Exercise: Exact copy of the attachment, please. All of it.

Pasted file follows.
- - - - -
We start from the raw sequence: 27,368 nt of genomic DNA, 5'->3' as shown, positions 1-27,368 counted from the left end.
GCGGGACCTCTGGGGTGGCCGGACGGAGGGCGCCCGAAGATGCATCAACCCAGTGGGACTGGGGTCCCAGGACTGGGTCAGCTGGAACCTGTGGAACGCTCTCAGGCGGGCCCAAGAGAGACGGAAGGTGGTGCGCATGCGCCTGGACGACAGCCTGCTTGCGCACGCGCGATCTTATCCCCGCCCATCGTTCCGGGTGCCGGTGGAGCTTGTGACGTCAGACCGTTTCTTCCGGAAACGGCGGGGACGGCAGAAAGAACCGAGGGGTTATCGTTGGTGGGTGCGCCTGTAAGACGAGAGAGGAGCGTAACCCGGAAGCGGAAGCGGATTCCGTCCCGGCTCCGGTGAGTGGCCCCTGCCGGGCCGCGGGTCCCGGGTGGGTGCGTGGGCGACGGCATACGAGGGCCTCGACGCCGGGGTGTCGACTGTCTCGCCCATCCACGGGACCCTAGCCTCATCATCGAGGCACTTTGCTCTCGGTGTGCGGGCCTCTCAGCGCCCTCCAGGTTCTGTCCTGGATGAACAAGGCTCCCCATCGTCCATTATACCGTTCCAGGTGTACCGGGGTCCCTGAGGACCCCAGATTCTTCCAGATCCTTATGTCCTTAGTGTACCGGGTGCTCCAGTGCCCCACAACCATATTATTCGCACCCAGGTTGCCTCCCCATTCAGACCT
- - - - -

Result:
We start from the raw sequence: 27,368 nt of genomic DNA, 5'->3' as shown, positions 1-27,368 counted from the left end.
GCGGGACCTCTGGGGTGGCCGGACGGAGGGCGCCCGAAGATGCATCAACCCAGTGGGACTGGGGTCCCAGGACTGGGTCAGCTGGAACCTGTGGAACGCTCTCAGGCGGGCCCAAGAGAGACGGAAGGTGGTGCGCATGCGCCTGGACGACAGCCTGCTTGCGCACGCGCGATCTTATCCCCGCCCATCGTTCCGGGTGCCGGTGGAGCTTGTGACGTCAGACCGTTTCTTCCGGAAACGGCGGGGACGGCAGAAAGAACCGAGGGGTTATCGTTGGTGGGTGCGCCTGTAAGACGAGAGAGGAGCGTAACCCGGAAGCGGAAGCGGATTCCGTCCCGGCTCCGGTGAGTGGCCCCTGCCGGGCCGCGGGTCCCGGGTGGGTGCGTGGGCGACGGCATACGAGGGCCTCGACGCCGGGGTGTCGACTGTCTCGCCCATCCACGGGACCCTAGCCTCATCATCGAGGCACTTTGCTCTCGGTGTGCGGGCCTCTCAGCGCCCTCCAGGTTCTGTCCTGGATGAACAAGGCTCCCCATCGTCCATTATACCGTTCCAGGTGTACCGGGGTCCCTGAGGACCCCAGATTCTTCCAGATCCTTATGTCCTTAGTGTACCGGGTGCTCCAGTGCCCCACAACCATATTATTCGCACCCAGGTTGCCTCCCCATTCAGACCT